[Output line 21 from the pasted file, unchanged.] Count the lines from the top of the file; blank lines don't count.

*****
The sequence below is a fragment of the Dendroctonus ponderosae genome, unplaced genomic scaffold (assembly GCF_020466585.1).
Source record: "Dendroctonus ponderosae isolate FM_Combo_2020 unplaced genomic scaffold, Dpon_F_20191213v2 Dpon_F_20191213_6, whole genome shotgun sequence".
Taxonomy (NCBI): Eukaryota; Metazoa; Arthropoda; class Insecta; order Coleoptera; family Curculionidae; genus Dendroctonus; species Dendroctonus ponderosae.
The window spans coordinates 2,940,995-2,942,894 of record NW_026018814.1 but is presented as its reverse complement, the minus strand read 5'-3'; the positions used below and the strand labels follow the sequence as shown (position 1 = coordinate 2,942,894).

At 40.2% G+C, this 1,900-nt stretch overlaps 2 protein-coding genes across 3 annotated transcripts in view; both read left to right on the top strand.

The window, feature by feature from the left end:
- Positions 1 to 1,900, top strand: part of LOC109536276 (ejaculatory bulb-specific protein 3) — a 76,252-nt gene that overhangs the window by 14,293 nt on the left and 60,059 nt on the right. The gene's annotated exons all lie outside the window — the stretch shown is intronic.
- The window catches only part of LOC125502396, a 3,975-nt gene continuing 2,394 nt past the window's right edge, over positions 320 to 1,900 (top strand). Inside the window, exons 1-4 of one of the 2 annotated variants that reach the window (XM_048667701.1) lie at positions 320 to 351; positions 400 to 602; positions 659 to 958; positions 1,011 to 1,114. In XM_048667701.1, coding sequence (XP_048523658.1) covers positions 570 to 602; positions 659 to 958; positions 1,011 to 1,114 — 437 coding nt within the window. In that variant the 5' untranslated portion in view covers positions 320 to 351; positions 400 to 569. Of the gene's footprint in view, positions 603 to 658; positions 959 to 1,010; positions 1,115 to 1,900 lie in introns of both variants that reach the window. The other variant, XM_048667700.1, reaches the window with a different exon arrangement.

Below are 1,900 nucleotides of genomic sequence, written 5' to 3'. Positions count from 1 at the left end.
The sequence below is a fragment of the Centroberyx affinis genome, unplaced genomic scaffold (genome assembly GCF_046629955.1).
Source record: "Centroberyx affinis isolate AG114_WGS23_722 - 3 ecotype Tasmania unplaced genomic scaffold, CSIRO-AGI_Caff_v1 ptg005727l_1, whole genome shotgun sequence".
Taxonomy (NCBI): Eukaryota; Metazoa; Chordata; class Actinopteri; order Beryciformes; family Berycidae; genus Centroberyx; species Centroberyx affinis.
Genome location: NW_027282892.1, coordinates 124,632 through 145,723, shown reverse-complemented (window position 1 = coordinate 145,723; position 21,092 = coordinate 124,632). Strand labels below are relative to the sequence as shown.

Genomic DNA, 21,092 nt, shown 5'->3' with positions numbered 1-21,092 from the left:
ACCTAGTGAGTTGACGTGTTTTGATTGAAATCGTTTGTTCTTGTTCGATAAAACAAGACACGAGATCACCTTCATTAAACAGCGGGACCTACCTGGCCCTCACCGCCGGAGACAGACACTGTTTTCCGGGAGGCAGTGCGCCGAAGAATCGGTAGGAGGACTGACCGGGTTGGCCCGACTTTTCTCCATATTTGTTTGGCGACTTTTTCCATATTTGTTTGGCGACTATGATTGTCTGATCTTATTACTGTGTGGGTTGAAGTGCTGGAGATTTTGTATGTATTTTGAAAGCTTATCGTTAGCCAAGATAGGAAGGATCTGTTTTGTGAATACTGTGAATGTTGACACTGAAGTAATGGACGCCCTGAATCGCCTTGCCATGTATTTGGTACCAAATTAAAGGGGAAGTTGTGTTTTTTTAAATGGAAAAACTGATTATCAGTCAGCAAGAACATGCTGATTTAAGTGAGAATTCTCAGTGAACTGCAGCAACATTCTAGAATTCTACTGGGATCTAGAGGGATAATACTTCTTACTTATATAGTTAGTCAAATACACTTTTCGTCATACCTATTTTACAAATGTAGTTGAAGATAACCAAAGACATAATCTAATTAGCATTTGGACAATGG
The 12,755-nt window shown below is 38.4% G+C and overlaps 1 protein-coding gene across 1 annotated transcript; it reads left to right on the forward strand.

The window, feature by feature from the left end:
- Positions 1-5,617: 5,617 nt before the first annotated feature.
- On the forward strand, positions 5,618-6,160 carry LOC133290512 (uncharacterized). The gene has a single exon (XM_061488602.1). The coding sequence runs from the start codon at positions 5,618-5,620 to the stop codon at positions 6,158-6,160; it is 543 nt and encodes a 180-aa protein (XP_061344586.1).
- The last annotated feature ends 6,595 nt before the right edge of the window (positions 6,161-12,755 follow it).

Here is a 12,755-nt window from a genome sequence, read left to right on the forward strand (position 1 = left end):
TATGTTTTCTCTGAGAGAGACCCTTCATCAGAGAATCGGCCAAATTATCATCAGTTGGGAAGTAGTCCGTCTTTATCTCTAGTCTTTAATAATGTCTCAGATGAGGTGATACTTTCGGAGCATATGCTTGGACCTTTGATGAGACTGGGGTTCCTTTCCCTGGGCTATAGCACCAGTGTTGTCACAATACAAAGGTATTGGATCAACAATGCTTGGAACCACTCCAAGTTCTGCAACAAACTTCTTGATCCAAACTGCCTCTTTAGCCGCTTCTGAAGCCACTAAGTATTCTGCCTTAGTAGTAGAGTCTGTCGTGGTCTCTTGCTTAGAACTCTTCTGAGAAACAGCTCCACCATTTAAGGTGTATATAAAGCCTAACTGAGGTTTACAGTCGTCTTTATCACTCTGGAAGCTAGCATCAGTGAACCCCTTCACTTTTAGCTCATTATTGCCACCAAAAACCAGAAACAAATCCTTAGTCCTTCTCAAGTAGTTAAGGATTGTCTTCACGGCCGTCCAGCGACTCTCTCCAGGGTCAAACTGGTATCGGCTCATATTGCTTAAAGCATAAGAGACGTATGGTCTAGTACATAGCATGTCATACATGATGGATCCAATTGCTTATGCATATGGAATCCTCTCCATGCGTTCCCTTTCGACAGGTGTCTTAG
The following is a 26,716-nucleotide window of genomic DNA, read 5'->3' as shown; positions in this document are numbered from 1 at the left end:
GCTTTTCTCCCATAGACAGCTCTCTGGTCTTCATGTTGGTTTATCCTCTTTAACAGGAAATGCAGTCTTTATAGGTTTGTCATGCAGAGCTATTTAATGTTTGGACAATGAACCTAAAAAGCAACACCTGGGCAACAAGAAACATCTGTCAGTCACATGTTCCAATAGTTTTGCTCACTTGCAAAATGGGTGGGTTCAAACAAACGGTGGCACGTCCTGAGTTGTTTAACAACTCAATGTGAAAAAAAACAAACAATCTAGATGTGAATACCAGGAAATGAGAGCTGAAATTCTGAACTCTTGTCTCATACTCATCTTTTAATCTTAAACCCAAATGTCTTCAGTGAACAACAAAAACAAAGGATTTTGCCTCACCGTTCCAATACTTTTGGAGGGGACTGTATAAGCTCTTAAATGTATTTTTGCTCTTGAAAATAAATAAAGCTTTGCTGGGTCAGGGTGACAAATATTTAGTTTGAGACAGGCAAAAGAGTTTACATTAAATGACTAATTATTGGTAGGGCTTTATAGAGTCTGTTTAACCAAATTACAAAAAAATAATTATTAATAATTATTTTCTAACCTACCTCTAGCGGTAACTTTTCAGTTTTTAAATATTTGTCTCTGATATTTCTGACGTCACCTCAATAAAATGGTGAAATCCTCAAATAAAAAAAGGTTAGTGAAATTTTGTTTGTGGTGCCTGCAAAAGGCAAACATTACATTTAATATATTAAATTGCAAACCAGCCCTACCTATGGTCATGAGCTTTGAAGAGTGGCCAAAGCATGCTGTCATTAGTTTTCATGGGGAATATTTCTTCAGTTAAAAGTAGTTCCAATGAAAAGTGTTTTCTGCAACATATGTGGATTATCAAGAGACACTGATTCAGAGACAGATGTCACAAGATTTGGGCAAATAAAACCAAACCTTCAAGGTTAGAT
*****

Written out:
Here is a 12,755-nt window from a genome sequence, read left to right on the forward strand (position 1 = left end):